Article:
Books

Disrupting Craft: Renwick Invitational 2018

Disrupting Craft: Renwick Invitational 2018 features essays written by the jurors that explore how each artist has used their chosen media to contribute beyond the confines of the art world.

The Civil War and American Art

The Civil War redefined America and forever changed American art. The war’s grim reality, captured through the new medium of photography, was laid bare. American artists could not glamorize the hero on the battlefield.

The Great American Hall of Wonders

The Great American Hall of Wonders is a vividly illustrated survey of the American ingenuity that energized all aspects of nineteenth-century society, from the painting of landscapes and scenes of everyday life to the planning of scientific expedition and the development of new mechanica

Craft for a Modern World

Craft for a Modern World presents 150 of the Renwick Gallery’s 2,000 artworks in a new light, celebrating the restoration and reopening of its historic landmark home.

George Catlin’s American Buffalo

Artist George Catlin journeyed west five times in the 1830s, traversing the Great Plains and visiting more than 140 American Indian tribes. In hundreds of canvases, Catlin recorded the lifeways of Plains Indians, including illustrating massive herds of buffalo and their importance in daily life.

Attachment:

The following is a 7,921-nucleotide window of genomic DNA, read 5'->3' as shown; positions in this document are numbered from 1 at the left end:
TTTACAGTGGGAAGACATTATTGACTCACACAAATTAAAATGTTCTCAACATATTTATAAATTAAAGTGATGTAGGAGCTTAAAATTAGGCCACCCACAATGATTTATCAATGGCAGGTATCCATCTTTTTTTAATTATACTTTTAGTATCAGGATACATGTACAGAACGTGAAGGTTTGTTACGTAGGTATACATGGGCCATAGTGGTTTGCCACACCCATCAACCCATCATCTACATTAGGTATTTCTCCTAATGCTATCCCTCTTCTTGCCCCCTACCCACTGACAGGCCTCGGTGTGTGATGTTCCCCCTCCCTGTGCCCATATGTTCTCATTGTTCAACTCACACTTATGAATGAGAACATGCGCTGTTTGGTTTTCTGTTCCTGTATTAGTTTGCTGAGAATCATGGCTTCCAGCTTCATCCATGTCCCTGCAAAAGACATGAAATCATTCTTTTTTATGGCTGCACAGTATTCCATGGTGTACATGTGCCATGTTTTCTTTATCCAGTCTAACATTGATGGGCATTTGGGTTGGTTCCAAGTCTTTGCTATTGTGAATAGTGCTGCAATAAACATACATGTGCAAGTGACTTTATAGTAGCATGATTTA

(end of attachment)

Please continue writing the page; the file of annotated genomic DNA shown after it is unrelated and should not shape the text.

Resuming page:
A Measure of the Earth

A Measure of the Earth provides an window into the traditional basketry revival of the past fifty years.

Spanish Harlem ("American Scene" series, No. 3)

Joseph Rodriguez’s color photographs bring the reader inside Spanish Harlem, where he documents not only the grim realities of drug abuse, AIDS, and crime in New York’s oldest barrio, but also its vibrant street life.

WONDER

WONDER celebrates the renovation and reopening of the Smithsonian’s Renwick Gallery with an immersive web of magic.

American Louvre

Designed by James Renwick Jr. in 1858, the building that houses the Renwick Gallery was the first in the United States conceived expressly as a public art museum.

Modern Masters: American Abstraction at Midcentury

Modern Masters: American Abstraction at Midcentury features more than thirty artists who transformed American art in the years after World War II. Seventy artworks from the Smithsonian American Art Museum, reproduced in full color, convey the dynamism and raw energy of the period.

Harlem Heroes: Photographs by Carl Van Vechten

Author Carl Van Vechten (1880–1964) began making portraits in 1932. Over the next three decades, he asked writers, musicians, athletes, politicians, and others to sit for him—many of them central figures in the Harlem Renaissance.